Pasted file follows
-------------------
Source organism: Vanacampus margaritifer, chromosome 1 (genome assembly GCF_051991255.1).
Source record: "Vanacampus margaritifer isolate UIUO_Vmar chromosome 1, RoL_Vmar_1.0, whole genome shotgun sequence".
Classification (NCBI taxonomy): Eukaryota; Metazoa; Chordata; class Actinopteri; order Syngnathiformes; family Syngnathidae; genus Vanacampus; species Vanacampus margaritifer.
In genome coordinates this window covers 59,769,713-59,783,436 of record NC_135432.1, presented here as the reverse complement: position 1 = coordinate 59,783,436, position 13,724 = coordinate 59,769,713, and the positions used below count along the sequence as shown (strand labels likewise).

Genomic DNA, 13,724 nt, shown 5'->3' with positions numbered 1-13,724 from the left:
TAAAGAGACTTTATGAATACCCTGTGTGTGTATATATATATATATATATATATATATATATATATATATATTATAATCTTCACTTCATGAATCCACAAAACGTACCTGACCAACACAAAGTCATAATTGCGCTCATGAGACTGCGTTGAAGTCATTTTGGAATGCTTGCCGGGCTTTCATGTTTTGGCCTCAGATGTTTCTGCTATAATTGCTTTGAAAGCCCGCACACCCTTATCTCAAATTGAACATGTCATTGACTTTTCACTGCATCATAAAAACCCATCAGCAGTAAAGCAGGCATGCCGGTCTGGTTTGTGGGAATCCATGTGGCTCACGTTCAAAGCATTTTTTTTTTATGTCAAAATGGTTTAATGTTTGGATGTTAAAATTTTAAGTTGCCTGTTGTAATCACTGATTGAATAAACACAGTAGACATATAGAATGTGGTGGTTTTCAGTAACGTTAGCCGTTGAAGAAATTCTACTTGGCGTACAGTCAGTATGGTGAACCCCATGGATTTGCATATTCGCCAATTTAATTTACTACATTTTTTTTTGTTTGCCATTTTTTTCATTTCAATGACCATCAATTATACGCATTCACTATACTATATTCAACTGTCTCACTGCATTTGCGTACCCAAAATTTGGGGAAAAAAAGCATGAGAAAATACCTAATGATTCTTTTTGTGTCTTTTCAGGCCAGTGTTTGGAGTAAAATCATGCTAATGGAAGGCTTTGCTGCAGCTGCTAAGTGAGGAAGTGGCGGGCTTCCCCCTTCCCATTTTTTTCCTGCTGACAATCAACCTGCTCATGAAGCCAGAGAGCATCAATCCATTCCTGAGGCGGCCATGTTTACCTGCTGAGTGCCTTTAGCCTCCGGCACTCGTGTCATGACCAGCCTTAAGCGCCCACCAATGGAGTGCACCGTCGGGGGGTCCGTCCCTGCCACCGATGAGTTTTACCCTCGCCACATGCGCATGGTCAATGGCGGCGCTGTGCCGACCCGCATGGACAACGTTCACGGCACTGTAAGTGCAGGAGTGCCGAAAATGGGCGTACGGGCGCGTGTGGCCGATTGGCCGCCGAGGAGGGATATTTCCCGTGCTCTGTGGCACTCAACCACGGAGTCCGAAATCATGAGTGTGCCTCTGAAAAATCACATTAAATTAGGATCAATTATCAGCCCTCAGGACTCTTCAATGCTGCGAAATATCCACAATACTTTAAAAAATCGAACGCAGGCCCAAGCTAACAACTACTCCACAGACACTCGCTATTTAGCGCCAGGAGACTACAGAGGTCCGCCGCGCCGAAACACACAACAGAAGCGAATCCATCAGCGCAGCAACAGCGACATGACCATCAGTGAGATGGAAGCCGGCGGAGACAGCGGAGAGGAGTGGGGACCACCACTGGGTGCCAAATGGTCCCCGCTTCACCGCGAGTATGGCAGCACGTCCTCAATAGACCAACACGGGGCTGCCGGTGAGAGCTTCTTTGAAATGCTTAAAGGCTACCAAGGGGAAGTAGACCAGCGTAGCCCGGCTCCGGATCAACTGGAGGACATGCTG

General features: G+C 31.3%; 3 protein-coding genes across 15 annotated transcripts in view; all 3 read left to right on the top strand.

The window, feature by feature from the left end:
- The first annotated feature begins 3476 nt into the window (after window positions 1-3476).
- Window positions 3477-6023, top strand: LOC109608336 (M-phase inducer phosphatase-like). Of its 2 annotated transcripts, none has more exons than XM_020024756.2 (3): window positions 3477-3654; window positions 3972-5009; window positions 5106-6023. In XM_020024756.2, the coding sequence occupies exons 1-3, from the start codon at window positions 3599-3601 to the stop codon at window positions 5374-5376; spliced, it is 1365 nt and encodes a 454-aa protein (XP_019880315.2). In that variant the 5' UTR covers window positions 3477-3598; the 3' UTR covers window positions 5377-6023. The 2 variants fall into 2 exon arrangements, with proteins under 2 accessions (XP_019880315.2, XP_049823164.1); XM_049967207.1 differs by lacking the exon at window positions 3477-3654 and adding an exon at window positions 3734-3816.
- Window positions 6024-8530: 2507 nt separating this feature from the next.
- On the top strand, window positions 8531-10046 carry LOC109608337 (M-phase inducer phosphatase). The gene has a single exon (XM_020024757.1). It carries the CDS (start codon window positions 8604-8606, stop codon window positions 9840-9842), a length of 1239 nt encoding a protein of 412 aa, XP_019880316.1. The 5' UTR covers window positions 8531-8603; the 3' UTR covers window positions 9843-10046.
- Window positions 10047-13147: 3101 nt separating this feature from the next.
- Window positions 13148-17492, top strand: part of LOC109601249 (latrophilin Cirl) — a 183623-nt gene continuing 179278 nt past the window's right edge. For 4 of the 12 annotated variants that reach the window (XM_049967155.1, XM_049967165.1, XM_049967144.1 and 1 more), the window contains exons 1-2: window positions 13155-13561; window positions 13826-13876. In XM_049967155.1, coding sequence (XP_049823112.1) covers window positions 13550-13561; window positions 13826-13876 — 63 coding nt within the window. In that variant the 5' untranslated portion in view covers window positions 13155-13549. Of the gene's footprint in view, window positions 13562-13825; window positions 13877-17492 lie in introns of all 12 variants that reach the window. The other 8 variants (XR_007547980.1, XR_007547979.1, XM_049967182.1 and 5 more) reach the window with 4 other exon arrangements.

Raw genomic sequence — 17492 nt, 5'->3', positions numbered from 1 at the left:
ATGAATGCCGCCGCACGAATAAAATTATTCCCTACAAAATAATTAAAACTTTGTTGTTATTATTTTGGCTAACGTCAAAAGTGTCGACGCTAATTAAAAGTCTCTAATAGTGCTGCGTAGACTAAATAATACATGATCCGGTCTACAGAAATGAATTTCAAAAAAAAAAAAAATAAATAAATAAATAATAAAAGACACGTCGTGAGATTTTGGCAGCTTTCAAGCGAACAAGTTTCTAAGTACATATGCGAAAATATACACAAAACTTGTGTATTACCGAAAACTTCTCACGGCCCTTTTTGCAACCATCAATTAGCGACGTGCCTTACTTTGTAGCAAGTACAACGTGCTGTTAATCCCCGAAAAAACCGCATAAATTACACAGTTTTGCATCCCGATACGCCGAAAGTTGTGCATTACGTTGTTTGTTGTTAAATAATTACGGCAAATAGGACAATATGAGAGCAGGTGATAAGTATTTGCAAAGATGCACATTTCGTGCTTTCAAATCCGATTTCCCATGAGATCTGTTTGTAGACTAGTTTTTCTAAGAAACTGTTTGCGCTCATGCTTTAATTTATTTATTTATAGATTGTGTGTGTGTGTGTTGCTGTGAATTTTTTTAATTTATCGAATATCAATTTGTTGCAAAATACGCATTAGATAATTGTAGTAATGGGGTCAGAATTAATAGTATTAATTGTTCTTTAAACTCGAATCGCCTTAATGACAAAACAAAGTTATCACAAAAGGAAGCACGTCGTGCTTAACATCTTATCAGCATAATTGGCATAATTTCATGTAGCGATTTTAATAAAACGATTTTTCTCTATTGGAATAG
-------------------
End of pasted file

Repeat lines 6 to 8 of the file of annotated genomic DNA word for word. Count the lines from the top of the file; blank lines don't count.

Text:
TAAAGAGACTTTATGAATACCCTGTGTGTGTATATATATATATATATATATATATATATATATATATATATTATAATCTTCACTTCATGAATCCACAAAACGTACCTGACCAACACAAAGTCATAATTGCGCTCATGAGACTGCGTTGAAGTCATTTTGGAATGCTTGCCGGGCTTTCATGTTTTGGCCTCAGATGTTTCTGCTATAATTGCTTTGAAAGCCCGCACACCCTTATCTCAAATTGAACATGTCATTGACTTTTCACTGCATCATAAAAACCCATCAGCAGTAAAGCAGGCATGCCGGTCTGGTTTGTGGGAATCCATGTGGCTCACGTTCAAAGCATTTTTTTTTTATGTCAAAATGGTTTAATGTTTGGATGTTAAAATTTTAAGTTGCCTGTTGTAATCACTGATTGAATAAACACAGTAGACATATAGAATGTGGTGGTTTTCAGTAACGTTAGCCGTTGAAGAAATTCTACTTGGCGTACAGTCAGTATGGTGAACCCCATGGATTTGCATATTCGCCAATTTAATTTACTACATTTTTTTTTGTTTGCCATTTTTTTCATTTCAATGACCATCAATTATACGCATTCACTATACTATATTCAACTGTCTCACTGCATTTGCGTACCCAAAATTTGGGGAAAAAAAGCATGAGAAAATACCTAATGATTCTTTTTGTGTCTTTTCAGGCCAGTGTTTGGAGTAAAATCATGCTAATGGAAGGCTTTGCTGCAGCTGCTAAGTGAGGAAGTGGCGGGCTTCCCCCTTCCCATTTTTTTCCTGCTGACAATCAACCTGCTCATGAAGCCAGAGAGCATCAATCCATTCCTGAGGCGGCCATGTTTACCTGCTGAGTGCCTTTAGCCTCCGGCACTCGTGTCATGACCAGCCTTAAGCGCCCACCAATGGAGTGCACCGTCGGGGGGTCCGTCCCTGCCACCGATGAGTTTTACCCTCGCCACATGCGCATGGTCAATGGCGGCGCTGTGCCGACCCGCATGGACAACGTTCACGGCACTGTAAGTGCAGGAGTGCCGAAAATGGGCGTACGGGCGCGTGTGGCCGATTGGCCGCCGAGGAGGGATATTTCCCGTGCTCTGTGGCACTCAACCACGGAGTCCGAAATCATGAGTGTGCCTCTGAAAAATCACATTAAATTAGGATCAATTATCAGCCCTCAGGACTCTTCAATGCTGCGAAATATCCACAATACTTTAAAAAATCGAACGCAGGCCCAAGCTAACAACTACTCCACAGACACTCGCTATTTAGCGCCAGGAGACTACAGAGGTCCGCCGCGCCGAAACACACAACAGAAGCGAATCCATCAGCGCAGCAACAGCGACATGACCATCAGTGAGATGGAAGCCGGCGGAGACAGCGGAGAGGAGTGGGGACCACCACTGGGTGCCAAATGGTCCCCGCTTCACCGCGAGTATGGCAGCACGTCCTCAATAGACCAACACGGGGCTGCCGGTGAGAGCTTCTTTGAAATGCTTAAAGGCTACCAAGGGGAAGTAGACCAGCGTAGCCCGGCTCCGGATCAACTGGAGGACATGCTG

General features: G+C 31.3%; 3 protein-coding genes across 15 annotated transcripts in view; all 3 read left to right on the top strand.

The window, feature by feature from the left end: